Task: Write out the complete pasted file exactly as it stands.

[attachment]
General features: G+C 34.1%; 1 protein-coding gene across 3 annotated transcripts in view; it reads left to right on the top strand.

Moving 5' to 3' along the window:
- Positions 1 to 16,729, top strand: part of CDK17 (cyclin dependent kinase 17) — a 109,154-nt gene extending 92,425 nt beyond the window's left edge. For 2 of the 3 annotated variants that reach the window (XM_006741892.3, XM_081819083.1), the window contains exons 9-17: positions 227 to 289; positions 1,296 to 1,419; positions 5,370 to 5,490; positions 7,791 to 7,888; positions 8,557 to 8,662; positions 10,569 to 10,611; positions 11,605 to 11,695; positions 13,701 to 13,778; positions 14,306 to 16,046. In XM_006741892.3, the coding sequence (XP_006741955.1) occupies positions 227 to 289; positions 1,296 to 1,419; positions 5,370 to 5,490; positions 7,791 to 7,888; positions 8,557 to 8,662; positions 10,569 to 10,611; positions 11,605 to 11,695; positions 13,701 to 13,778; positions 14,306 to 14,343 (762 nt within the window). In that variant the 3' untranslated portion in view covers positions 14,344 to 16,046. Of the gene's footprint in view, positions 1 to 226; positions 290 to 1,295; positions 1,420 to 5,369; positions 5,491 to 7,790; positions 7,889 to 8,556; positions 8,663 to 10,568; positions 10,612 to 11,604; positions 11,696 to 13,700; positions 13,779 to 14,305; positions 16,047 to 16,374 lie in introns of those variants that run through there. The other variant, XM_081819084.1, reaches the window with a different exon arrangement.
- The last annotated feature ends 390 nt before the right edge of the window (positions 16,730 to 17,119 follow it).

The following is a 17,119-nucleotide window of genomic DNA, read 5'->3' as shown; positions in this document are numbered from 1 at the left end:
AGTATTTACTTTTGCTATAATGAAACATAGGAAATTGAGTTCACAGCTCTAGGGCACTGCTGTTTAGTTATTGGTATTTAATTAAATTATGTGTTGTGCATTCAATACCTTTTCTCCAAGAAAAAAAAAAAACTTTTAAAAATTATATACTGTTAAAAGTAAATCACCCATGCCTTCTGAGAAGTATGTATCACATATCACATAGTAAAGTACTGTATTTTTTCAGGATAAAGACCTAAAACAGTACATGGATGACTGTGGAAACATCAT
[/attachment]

General features: G+C 34.1%; 1 protein-coding gene across 3 annotated transcripts in view; it reads left to right on the top strand.

Moving 5' to 3' along the window:
- Positions 1 to 16,729, top strand: part of CDK17 (cyclin dependent kinase 17) — a 109,154-nt gene extending 92,425 nt beyond the window's left edge. For 2 of the 3 annotated variants that reach the window (XM_006741892.3, XM_081819083.1), the window contains exons 9-17: positions 227 to 289; positions 1,296 to 1,419; positions 5,370 to 5,490; positions 7,791 to 7,888; positions 8,557 to 8,662; positions 10,569 to 10,611; positions 11,605 to 11,695; positions 13,701 to 13,778; positions 14,306 to 16,046. In XM_006741892.3, the coding sequence (XP_006741955.1) occupies positions 227 to 289; positions 1,296 to 1,419; positions 5,370 to 5,490; positions 7,791 to 7,888; positions 8,557 to 8,662; positions 10,569 to 10,611; positions 11,605 to 11,695; positions 13,701 to 13,778; positions 14,306 to 14,343 (762 nt within the window). In that variant the 3' untranslated portion in view covers positions 14,344 to 16,046. Of the gene's footprint in view, positions 1 to 226; positions 290 to 1,295; positions 1,420 to 5,369; positions 5,491 to 7,790; positions 7,889 to 8,556; positions 8,663 to 10,568; positions 10,612 to 11,604; positions 11,696 to 13,700; positions 13,779 to 14,305; positions 16,047 to 16,374 lie in introns of those variants that run through there. The other variant, XM_081819084.1, reaches the window with a different exon arrangement.
- The last annotated feature ends 390 nt before the right edge of the window (positions 16,730 to 17,119 follow it).

The following is a 17,119-nucleotide window of genomic DNA, read 5'->3' as shown; positions in this document are numbered from 1 at the left end:
AGTATTTACTTTTGCTATAATGAAACATAGGAAATTGAGTTCACAGCTCTAGGGCACTGCTGTTTAGTTATTGGTATTTAATTAAATTATGTGTTGTGCATTCAATACCTTTTCTCCAAGAAAAAAAAAAAACTTTTAAAAATTATATACTGTTAAAAGTAAATCACCCATGCCTTCTGAGAAGTATGTATCACATATCACATAGTAAAGTACTGTATTTTTTCAGGATAAAGACCTAAAACAGTACATGGATGACTGTGGAAACATCAT